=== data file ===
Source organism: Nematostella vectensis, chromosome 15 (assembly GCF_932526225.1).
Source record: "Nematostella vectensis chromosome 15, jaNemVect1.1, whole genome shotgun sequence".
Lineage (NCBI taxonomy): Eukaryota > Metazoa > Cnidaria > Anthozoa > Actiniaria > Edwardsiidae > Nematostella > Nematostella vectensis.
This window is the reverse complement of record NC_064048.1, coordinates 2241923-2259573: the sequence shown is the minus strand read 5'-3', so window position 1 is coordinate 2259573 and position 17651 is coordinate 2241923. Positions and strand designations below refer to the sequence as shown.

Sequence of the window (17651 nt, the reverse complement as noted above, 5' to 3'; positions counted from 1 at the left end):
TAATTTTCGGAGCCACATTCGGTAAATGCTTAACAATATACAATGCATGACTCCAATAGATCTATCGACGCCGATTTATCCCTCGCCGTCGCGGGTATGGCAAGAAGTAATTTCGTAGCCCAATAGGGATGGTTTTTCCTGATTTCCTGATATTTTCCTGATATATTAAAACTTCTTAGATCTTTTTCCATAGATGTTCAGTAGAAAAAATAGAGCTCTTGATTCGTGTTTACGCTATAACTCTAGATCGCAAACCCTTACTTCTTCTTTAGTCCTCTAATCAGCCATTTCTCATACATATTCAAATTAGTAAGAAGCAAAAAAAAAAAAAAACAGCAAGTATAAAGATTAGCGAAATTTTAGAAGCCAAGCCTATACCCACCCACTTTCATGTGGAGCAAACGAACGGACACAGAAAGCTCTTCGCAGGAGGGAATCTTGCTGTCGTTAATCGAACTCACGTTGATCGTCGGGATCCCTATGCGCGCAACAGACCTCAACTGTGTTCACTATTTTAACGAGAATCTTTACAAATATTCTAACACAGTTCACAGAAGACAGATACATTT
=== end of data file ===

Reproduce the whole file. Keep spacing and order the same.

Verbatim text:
Source organism: Nematostella vectensis, chromosome 15 (assembly GCF_932526225.1).
Source record: "Nematostella vectensis chromosome 15, jaNemVect1.1, whole genome shotgun sequence".
Lineage (NCBI taxonomy): Eukaryota > Metazoa > Cnidaria > Anthozoa > Actiniaria > Edwardsiidae > Nematostella > Nematostella vectensis.
This window is the reverse complement of record NC_064048.1, coordinates 2241923-2259573: the sequence shown is the minus strand read 5'-3', so window position 1 is coordinate 2259573 and position 17651 is coordinate 2241923. Positions and strand designations below refer to the sequence as shown.

Sequence of the window (17651 nt, the reverse complement as noted above, 5' to 3'; positions counted from 1 at the left end):
TAATTTTCGGAGCCACATTCGGTAAATGCTTAACAATATACAATGCATGACTCCAATAGATCTATCGACGCCGATTTATCCCTCGCCGTCGCGGGTATGGCAAGAAGTAATTTCGTAGCCCAATAGGGATGGTTTTTCCTGATTTCCTGATATTTTCCTGATATATTAAAACTTCTTAGATCTTTTTCCATAGATGTTCAGTAGAAAAAATAGAGCTCTTGATTCGTGTTTACGCTATAACTCTAGATCGCAAACCCTTACTTCTTCTTTAGTCCTCTAATCAGCCATTTCTCATACATATTCAAATTAGTAAGAAGCAAAAAAAAAAAAAAACAGCAAGTATAAAGATTAGCGAAATTTTAGAAGCCAAGCCTATACCCACCCACTTTCATGTGGAGCAAACGAACGGACACAGAAAGCTCTTCGCAGGAGGGAATCTTGCTGTCGTTAATCGAACTCACGTTGATCGTCGGGATCCCTATGCGCGCAACAGACCTCAACTGTGTTCACTATTTTAACGAGAATCTTTACAAATATTCTAACACAGTTCACAGAAGACAGATACATTT